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Partnership key to keeping residents safe
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SPRINGFIELD -- Efingham Emergency Management Agency (EEMA) has been buffeted on all sides recently.
“It’s definitely been an active two and half years,” EEMA Director Clint Hodges said.
EEMA is a combination of local, state and federal government agencies working together in partnership with local volunteers and businesses to mitigate, prepare for, respond to and recover from all hazards that affect a jurisdiction.
“In the EEMA field, we use a lot of other partners and other agencies,” said Hodges, also the lead of Effingham County Fire & Rescue. “It’s not me doing it. We rely on other departments — E-911, the sheriff’s office, fire, EMS — so there is more of a coordination aspect than it is a standalone entity.
“Everybody in this county works together amazingly, and not just county agencies. The cities and the county work together.”
Hodges said area emergency agencies also mesh well outside the county’s borders. That was displayed during the recent C-130 crash on Hwy 21 in Port Wentworth.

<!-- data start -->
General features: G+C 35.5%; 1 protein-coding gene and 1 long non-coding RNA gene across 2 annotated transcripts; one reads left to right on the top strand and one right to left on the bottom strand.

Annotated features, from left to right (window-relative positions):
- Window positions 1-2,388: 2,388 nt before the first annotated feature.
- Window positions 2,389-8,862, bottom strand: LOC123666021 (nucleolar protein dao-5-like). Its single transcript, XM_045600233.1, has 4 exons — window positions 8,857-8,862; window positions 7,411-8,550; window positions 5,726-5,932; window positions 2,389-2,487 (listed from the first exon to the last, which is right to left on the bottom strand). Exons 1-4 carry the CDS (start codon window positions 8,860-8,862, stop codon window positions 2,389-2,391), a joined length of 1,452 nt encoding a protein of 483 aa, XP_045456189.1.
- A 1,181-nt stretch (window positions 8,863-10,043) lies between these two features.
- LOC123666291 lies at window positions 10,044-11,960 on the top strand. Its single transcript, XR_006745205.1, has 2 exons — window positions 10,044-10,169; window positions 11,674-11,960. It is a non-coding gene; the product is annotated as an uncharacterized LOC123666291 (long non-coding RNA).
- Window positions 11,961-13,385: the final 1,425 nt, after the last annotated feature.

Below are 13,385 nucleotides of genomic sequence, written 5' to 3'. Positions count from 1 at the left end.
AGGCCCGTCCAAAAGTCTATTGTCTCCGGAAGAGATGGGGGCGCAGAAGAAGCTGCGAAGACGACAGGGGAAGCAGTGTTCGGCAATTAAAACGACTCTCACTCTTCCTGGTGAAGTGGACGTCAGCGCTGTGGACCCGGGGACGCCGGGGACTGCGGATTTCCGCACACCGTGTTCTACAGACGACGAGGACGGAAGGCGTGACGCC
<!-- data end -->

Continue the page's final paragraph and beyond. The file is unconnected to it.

“Within moments after the plane crash, we reached out to Chatham County and they told us what they needed,” Hodges said. “We responded with our big foam truck as well as three tankers to the actual scene itself. Rincon (Fire Department) sent an engine to cover the north side of Port Wentworth and, then, after it had cleared, we sent one of our tankers over to Pooler.
“There is always incredible communication and teamwork.”
Effingham County Rescue & Fire also sent an engine to Savannah International Airport after the crash.
“That was a big one,” Hodges said. “That actually allowed them — along with our engine, one of Savannah’s and a foam truck from Fort Stewart, I believe — to reopen.”
All public safety agencies in Georgia are bound by a mutual aid agreement.
“With that being said, we train very regularly with all our partners — Chatham, Screven and Bryan (counties). We are all on a first-name basis,” Hodges said. “If they need something, they know they can call. If I have something we call them.
“As soon as you call, somebody is going to be on the road.”
See the May 23 edition of the Effingham Herald for more details.